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The 3 Best Ideas for Improving LGBT Lives

Amy Kelley, Leyth Swidan, and Ryan Wells
Amy Kelley Leyth Swidan and Ryan Wells

AT&T and the Human Rights Campaign have selected three young visionaries for having the best ideas to improve the lives of LGBT students. 

The inaugural AT&T Live Proud on Campus Scholarship, which sponsors three students with the most inventive ideas to improve the lives of LGBT students, has chosen its winners. Amy Kelley, Leyth Swidan, and Ryan Wells will receive the grand prize: a $10,000 scholarship, $2,500 in funding to execute their campus project, and a semester of mentorship experience from the Human Rights Campaign. The winners were flown to Washington, D.C., to attend the HRC National Dinner this past weekend.

Amy Kelley, of the University of Pittsburgh, pitched a mentorship program for LGBT students and allies inspired by her work as a resident adviser. The program will encourage peer inclusiveness and allyship, in hopes of giving people knowledge rather than "the benefit of the doubt." Leyth Swidan, a master of public administration candidate at Columbia University, who identifies as a gay Muslim Arab andhas been called a "terrorist fag," has struggled with people doubting him in both his religious and queer communities. His project, "Faithfully Queer," uses photojournalism to showcase LGBT people on his campus from multiple religious backgrounds. "The main aim of this is to promote intersectional identities in the LGBT and broader communities at Columbia, where a large majority of students are international, [and] there will be no shortage of stories to tell."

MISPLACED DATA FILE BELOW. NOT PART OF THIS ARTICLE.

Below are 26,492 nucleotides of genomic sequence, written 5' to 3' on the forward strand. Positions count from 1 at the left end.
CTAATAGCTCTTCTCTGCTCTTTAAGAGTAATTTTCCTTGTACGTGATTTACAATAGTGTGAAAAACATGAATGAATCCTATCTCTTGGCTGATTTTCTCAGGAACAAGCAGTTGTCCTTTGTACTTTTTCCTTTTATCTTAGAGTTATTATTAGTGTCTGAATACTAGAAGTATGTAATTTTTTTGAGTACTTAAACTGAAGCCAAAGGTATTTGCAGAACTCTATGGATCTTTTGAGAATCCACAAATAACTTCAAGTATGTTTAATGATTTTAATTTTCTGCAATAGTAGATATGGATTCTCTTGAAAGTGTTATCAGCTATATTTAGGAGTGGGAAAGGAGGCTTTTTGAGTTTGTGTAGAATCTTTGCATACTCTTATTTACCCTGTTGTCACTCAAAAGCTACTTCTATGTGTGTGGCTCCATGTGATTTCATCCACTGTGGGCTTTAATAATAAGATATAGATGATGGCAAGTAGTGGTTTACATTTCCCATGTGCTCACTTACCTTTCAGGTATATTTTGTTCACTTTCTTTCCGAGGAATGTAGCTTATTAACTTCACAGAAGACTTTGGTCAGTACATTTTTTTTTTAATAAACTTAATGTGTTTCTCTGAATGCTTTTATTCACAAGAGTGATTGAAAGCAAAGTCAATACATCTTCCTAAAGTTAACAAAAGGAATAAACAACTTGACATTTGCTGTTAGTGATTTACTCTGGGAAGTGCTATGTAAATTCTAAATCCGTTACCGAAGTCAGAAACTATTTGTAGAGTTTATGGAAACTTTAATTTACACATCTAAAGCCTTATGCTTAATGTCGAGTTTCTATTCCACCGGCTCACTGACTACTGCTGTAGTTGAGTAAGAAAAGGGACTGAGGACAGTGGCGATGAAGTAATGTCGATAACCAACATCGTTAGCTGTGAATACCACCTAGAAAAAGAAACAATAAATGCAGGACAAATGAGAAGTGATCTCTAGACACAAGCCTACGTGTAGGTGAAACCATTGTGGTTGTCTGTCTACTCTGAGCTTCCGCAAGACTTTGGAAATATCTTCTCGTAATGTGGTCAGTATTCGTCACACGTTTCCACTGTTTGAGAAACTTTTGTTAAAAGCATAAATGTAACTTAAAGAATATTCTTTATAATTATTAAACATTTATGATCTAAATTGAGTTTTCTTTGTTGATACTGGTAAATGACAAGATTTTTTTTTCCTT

Education and storytelling overlap in Ryan Wells's project. A 19-year-old gay man from Elon University in North Carolina, Wells hopes to work for an LGBT advocacy organization after he graduates. His project is an inclusive sexual health program that includes queer identities, to make up for the lackof LGBT-oriented education available for queer students before entering college. The program would focus on queer consent, STIs, and PrEP, and teaching students with queer partners how to have safer sex. He hopes to make the education open to LGBT high schoolers so they can learn about "sex-ed that will actually pertain to them."

In addition to this partnership, AT&T is donating $25,000 to HRC. The campaign and project video pitches can be viewed here.

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